Welcome to Berklee! As an incoming Berklee freshman, there are a few things you should know. Take it from an eighth semester (that’s me!).
1. Wearing Your Lanyard Around Your Neck With Your ID Is A Dead Giveaway You’re A First Semester
Yes, it’s convenient since you need to scan into buildings. Yes, it’s easier to have your dorm key around your neck so you won’t lose it. Yes, it shows everyone on the street that you’re a Berklee student. I get wanting to brag about it! But you’ll notice that only a small section of students wear their lanyards around their neck… and that’s because upperclassmen stop doing it pretty quickly. If you want to wear it around your neck, no shade, but if you don’t want everyone to know you’re a freshman, you might want to start carrying your ID in a wallet and get a keychain.
2. You Can Order Your Books Ahead And Skip The Line At The Bookstore
The line to check out at the Berklee bookstore can get ridiculous when you’re trying to purchase books at the start of the semester. It’s smart to wait until you’ve been to class to buy your textbook in case your teacher tells you that you don’t need it. But buying textbooks when you have to wait in a line that gets so long it starts going down the stairs isn’t worth it. If you go on the Berklee bookstore website, you can buy your textbooks ahead of time and pick them up at the desk in the basement. It’ll save you so much time!
3. Your Health, Physical And Mental, Comes First
Your success at college depends on your ability to do your work, go to class, and actually pay attention. As much fun as it is to go out with friends every weekend and to stay up late into the night binge watching Netflix, and as much as the food in the caf sucks (yes, it seems alright now, but just you wait!), it’s important that you eat enough, drink enough water, and get enough sleep. Berklee kids tend to glorify getting as little sleep at night as possible, and that’s not a healthy mindset and definitely not a healthy habit. People brag about not sleeping, but in reality getting enough sleep is really important for your health and your sanity. Coffee can only fuel you so much. Turn off Criminal Minds and go to sleep, even if your roommate’s still up. Headphones and en eye mask are your best friends. Find what you can stomach at the caf and make sure you’re eating three meals a day, and try to get a least a few fruits and vegetables in every once in a while. And when you’re not downing caffeine to get through class, make sure you’re drinking enough water so your body can function!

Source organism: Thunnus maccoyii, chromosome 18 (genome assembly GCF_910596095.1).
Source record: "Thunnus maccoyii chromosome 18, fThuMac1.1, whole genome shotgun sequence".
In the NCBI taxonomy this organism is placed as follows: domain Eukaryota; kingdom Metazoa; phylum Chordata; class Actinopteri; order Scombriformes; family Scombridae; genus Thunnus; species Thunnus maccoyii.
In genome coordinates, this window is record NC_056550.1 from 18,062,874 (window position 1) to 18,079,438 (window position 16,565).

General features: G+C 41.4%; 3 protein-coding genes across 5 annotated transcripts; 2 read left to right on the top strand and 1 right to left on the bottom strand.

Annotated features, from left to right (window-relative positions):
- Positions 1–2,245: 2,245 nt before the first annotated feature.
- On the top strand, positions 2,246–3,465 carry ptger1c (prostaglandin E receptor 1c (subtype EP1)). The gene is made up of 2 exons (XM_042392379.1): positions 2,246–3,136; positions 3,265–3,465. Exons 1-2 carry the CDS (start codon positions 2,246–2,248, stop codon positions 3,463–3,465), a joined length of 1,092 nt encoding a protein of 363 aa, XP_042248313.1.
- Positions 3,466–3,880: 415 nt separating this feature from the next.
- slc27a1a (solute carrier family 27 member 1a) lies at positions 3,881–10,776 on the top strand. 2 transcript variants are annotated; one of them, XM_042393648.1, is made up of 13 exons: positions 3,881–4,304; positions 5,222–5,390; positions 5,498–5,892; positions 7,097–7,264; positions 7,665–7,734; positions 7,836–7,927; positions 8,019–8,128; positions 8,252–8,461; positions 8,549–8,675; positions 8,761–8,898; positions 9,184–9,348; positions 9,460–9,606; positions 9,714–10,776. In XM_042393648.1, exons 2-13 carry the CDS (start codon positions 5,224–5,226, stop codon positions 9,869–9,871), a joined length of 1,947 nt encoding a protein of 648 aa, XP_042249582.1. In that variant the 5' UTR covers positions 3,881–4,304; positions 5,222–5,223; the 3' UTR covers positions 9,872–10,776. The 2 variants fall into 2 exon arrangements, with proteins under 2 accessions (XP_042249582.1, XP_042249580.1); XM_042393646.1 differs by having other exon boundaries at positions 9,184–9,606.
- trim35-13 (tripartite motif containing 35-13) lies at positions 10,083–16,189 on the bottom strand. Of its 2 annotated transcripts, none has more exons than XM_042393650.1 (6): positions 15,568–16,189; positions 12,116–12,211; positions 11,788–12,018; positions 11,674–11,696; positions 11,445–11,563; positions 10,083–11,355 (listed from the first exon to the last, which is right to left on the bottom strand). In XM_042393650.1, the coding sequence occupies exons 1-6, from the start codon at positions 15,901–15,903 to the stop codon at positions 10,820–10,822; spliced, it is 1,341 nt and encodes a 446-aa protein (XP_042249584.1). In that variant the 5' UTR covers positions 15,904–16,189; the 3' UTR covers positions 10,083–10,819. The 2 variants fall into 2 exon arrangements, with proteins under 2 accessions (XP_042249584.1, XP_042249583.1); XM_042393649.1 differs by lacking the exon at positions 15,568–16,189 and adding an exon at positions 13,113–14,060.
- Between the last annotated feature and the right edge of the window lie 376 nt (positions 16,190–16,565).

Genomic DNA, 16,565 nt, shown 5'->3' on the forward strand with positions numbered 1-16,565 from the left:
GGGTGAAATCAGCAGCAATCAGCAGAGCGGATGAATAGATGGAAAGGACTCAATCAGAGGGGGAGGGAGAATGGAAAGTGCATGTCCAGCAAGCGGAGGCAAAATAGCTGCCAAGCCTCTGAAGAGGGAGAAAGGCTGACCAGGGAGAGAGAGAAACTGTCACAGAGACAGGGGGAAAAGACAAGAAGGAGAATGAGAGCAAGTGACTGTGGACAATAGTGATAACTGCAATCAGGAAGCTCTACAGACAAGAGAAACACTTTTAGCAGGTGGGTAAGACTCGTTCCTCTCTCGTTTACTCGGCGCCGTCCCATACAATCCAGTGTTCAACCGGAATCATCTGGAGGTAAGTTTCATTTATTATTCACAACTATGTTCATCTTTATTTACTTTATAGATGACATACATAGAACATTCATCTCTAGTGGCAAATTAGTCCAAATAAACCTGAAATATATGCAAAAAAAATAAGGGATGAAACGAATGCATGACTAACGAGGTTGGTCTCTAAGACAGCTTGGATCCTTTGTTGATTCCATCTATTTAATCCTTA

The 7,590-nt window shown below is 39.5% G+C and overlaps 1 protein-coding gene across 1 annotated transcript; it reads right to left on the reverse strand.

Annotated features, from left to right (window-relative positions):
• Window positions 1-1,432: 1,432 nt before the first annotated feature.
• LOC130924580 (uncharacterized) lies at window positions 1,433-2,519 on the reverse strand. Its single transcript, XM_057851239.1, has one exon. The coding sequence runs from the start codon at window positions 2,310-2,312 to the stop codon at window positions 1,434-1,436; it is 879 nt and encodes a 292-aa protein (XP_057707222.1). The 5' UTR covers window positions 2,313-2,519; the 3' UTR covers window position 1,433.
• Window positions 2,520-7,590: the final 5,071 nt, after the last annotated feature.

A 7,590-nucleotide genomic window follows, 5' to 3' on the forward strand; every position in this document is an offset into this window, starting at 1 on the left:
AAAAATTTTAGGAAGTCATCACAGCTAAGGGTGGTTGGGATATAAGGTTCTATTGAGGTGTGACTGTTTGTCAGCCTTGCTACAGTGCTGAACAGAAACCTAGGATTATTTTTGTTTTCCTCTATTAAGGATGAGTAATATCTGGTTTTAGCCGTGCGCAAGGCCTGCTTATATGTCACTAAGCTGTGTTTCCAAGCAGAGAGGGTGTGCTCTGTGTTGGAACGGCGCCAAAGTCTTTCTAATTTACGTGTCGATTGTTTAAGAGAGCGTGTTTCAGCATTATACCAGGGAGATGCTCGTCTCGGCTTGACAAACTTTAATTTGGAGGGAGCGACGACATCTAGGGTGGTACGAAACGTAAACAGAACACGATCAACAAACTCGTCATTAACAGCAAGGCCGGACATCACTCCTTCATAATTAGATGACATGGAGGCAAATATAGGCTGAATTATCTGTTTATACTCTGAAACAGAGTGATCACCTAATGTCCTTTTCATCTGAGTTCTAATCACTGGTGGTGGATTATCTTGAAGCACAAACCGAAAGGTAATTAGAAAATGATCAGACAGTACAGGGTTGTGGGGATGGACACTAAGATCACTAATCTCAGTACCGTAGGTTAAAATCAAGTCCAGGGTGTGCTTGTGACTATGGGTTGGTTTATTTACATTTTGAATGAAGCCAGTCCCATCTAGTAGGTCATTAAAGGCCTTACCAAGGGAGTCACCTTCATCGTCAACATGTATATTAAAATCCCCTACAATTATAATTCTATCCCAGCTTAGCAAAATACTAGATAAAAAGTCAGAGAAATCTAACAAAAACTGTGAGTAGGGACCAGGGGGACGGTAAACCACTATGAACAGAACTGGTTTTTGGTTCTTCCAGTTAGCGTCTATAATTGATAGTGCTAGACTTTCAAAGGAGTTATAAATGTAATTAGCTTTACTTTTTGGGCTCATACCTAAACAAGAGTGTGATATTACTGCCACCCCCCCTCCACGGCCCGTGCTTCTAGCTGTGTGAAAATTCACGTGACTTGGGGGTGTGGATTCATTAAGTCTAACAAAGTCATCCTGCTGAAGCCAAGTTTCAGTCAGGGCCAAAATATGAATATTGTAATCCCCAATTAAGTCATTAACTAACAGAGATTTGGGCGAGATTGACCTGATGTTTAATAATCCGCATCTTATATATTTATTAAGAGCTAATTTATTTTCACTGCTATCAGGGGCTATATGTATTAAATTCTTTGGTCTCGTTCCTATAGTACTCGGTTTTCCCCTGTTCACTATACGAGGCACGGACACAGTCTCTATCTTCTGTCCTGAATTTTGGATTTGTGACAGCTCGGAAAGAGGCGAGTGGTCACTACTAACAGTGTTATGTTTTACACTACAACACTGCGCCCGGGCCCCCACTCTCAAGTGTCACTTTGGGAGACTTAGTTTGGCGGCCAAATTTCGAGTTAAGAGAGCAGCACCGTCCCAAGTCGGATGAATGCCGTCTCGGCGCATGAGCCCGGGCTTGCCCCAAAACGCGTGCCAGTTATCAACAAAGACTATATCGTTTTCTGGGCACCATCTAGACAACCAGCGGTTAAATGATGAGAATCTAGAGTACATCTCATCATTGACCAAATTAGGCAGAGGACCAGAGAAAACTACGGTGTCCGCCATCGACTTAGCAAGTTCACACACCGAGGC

4. Upperclassmen Might Poke Fun At You, But We Were You Once And We’ll Help You If You Ask
I’m going into my eighth semester and I have to admit that sometimes I roll my eyes at freshmen. But deep inside I know that I was exactly like you three years ago, and it’s honestly pretty nice to have people around who are excited to be at Berklee. The course load can run you ragged, unfortunately, and it’s refreshing to have people who aren’t jaded around to remind us that being a student at Berklee is actually pretty cool. And even though we might seem annoyed you’re around sometimes, especially when you stand in groups right in front of doors (please stop doing that, it’s very inconvenient), we’ll also be happy to help you if you need it. Ask me for directions and I’ll walk you to your class, even if it’ll make me late to mine. Ask me how to do something for Harmony and I’ll dig into my memory to figure out the answer. We were you once, and most of us are willing to be for you what upperclassmen were for us when we were freshmen.
5. If You’re Going To Party, You Need To Do It Responsibly